In this paper we review the spectral properties of the hypercube graph Qn and derive the Walsh functions as eigenvectors of the adjacency matrix. We then interpret the Walsh functions as states of the hypercube, with vertices labeled +1 and -1, and elucidate the regularity of the induced vertex neighborhoods and subcubes. We characterize the neighborhoods of each vertex in terms of the number of similar (same sign) and dissimilar (opposite sign) neighbors and relate that to the eigenvalue of the Walsh state. We then interpret the Walsh states as states of the inhibitory hypercube network, a neural network created by placing a neuron at each corner of the hypercube and -1 connection strength on each edge. The Walsh states with positive, zero, and negative eigenvalues are shown to be unstable, weakly stable, and strongly stable states, respectively.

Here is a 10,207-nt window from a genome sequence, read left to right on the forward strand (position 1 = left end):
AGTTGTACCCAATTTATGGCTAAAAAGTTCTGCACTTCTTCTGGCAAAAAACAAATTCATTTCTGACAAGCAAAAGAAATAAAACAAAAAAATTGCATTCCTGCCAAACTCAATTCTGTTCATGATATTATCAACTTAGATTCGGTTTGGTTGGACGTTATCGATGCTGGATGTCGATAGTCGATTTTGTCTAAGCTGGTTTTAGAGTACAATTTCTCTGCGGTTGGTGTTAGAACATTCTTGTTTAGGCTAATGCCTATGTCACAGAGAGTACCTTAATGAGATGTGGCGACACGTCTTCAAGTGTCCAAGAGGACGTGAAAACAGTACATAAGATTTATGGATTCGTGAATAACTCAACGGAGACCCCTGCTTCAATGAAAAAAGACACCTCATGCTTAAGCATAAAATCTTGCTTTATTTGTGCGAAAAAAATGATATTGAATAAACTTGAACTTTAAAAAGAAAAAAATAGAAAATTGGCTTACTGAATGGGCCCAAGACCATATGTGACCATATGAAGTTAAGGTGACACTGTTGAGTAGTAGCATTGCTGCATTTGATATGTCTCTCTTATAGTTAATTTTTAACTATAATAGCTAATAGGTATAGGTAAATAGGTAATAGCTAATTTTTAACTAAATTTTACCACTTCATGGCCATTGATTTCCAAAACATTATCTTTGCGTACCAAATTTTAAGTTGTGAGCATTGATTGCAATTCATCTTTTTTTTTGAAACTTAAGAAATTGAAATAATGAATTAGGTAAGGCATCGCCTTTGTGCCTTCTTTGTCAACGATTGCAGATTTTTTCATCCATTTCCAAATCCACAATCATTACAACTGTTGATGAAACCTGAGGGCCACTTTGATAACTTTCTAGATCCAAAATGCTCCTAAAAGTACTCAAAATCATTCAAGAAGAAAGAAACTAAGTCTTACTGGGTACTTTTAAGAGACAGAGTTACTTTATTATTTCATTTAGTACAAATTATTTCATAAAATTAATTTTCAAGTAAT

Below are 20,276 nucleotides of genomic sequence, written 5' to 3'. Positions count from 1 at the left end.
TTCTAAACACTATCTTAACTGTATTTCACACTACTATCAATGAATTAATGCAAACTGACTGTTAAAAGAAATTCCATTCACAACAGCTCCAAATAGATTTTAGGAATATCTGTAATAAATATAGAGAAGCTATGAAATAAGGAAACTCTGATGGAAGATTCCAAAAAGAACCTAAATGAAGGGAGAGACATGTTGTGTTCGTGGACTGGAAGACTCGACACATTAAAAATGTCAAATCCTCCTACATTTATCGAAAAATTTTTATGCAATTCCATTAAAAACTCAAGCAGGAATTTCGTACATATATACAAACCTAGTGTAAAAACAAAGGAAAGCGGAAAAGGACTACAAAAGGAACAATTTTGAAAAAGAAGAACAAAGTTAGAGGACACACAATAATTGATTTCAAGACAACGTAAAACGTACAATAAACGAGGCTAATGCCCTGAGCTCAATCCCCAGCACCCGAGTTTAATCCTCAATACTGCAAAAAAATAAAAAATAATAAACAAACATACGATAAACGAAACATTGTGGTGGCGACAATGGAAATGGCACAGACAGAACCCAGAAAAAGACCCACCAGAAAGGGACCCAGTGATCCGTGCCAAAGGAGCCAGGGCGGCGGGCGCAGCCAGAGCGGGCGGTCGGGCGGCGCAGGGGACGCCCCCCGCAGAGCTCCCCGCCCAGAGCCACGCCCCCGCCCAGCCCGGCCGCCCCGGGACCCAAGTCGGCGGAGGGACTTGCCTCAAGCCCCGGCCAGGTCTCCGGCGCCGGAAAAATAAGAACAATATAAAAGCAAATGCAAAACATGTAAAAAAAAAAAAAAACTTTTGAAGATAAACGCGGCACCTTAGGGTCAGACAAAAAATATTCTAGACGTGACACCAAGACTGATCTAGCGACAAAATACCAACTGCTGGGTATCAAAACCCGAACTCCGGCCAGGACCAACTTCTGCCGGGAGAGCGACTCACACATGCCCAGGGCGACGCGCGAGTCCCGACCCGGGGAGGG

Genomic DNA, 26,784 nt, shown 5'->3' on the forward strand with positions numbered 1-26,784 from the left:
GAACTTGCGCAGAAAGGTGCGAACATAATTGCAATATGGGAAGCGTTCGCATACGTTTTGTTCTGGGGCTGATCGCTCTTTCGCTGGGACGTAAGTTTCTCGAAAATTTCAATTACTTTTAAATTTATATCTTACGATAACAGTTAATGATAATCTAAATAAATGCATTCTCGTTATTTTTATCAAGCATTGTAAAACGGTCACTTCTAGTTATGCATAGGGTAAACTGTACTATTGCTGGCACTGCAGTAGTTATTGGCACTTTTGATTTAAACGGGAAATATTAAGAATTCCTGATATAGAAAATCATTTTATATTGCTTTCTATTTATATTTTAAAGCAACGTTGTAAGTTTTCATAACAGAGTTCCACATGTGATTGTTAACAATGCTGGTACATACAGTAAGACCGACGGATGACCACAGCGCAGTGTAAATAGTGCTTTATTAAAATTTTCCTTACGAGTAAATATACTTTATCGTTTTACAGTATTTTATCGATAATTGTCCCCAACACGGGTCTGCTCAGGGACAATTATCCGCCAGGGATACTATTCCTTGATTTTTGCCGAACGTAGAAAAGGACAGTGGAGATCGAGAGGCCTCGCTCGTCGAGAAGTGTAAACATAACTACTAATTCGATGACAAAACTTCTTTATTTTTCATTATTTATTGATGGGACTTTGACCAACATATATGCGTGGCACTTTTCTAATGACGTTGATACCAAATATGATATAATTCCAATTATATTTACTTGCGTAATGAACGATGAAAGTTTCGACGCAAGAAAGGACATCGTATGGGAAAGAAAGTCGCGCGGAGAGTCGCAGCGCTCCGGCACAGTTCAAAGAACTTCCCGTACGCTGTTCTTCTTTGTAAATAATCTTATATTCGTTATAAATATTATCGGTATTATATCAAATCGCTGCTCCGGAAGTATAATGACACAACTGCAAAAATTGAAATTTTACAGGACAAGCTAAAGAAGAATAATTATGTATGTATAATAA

In this paper we review the spectral properties of the hypercube graph Qn and derive the Walsh functions as eigenvectors of the adjacency matrix. We then interpret the Walsh functions as states of the hypercube, with vertices labeled +1 and -1, and elucidate the regularity of the induced vertex neighborhoods and subcubes. We characterize the neighborhoods of each vertex in terms of the number of similar (same sign) and dissimilar (opposite sign) neighbors and relate that to the eigenvalue of the Walsh state. We then interpret the Walsh states as states of the inhibitory hypercube network, a neural network created by placing a neuron at each corner of the hypercube and -1 connection strength on each edge. The Walsh states with positive, zero, and negative eigenvalues are shown to be unstable, weakly stable, and strongly stable states, respectively.